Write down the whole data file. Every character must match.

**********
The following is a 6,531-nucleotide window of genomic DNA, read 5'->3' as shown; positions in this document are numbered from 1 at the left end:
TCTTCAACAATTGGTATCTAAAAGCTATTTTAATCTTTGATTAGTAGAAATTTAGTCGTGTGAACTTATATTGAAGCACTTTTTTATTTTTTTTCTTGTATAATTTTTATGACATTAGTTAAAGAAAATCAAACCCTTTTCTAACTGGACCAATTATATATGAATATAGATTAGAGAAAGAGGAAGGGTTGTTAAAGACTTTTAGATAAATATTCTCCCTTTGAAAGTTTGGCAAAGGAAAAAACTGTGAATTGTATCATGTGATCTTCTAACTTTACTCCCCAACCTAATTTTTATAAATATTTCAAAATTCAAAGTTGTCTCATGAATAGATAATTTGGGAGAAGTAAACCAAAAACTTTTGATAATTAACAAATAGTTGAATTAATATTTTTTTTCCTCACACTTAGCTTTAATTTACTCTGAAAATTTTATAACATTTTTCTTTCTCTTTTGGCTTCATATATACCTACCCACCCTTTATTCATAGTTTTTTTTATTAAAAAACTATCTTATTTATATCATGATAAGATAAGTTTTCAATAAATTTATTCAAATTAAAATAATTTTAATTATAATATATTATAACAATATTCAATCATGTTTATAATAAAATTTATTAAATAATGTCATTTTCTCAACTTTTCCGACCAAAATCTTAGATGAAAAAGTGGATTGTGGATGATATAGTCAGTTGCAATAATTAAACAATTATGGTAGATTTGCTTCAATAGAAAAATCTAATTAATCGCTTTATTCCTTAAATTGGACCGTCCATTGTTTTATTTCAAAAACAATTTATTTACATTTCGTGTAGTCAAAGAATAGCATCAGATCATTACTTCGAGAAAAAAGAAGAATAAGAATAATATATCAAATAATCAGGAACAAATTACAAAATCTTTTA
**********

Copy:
The following is a 6,531-nucleotide window of genomic DNA, read 5'->3' as shown; positions in this document are numbered from 1 at the left end:
TCTTCAACAATTGGTATCTAAAAGCTATTTTAATCTTTGATTAGTAGAAATTTAGTCGTGTGAACTTATATTGAAGCACTTTTTTATTTTTTTTCTTGTATAATTTTTATGACATTAGTTAAAGAAAATCAAACCCTTTTCTAACTGGACCAATTATATATGAATATAGATTAGAGAAAGAGGAAGGGTTGTTAAAGACTTTTAGATAAATATTCTCCCTTTGAAAGTTTGGCAAAGGAAAAAACTGTGAATTGTATCATGTGATCTTCTAACTTTACTCCCCAACCTAATTTTTATAAATATTTCAAAATTCAAAGTTGTCTCATGAATAGATAATTTGGGAGAAGTAAACCAAAAACTTTTGATAATTAACAAATAGTTGAATTAATATTTTTTTTCCTCACACTTAGCTTTAATTTACTCTGAAAATTTTATAACATTTTTCTTTCTCTTTTGGCTTCATATATACCTACCCACCCTTTATTCATAGTTTTTTTTATTAAAAAACTATCTTATTTATATCATGATAAGATAAGTTTTCAATAAATTTATTCAAATTAAAATAATTTTAATTATAATATATTATAACAATATTCAATCATGTTTATAATAAAATTTATTAAATAATGTCATTTTCTCAACTTTTCCGACCAAAATCTTAGATGAAAAAGTGGATTGTGGATGATATAGTCAGTTGCAATAATTAAACAATTATGGTAGATTTGCTTCAATAGAAAAATCTAATTAATCGCTTTATTCCTTAAATTGGACCGTCCATTGTTTTATTTCAAAAACAATTTATTTACATTTCGTGTAGTCAAAGAATAGCATCAGATCATTACTTCGAGAAAAAAGAAGAATAAGAATAATATATCAAATAATCAGGAACAAATTACAAAATCTTTTA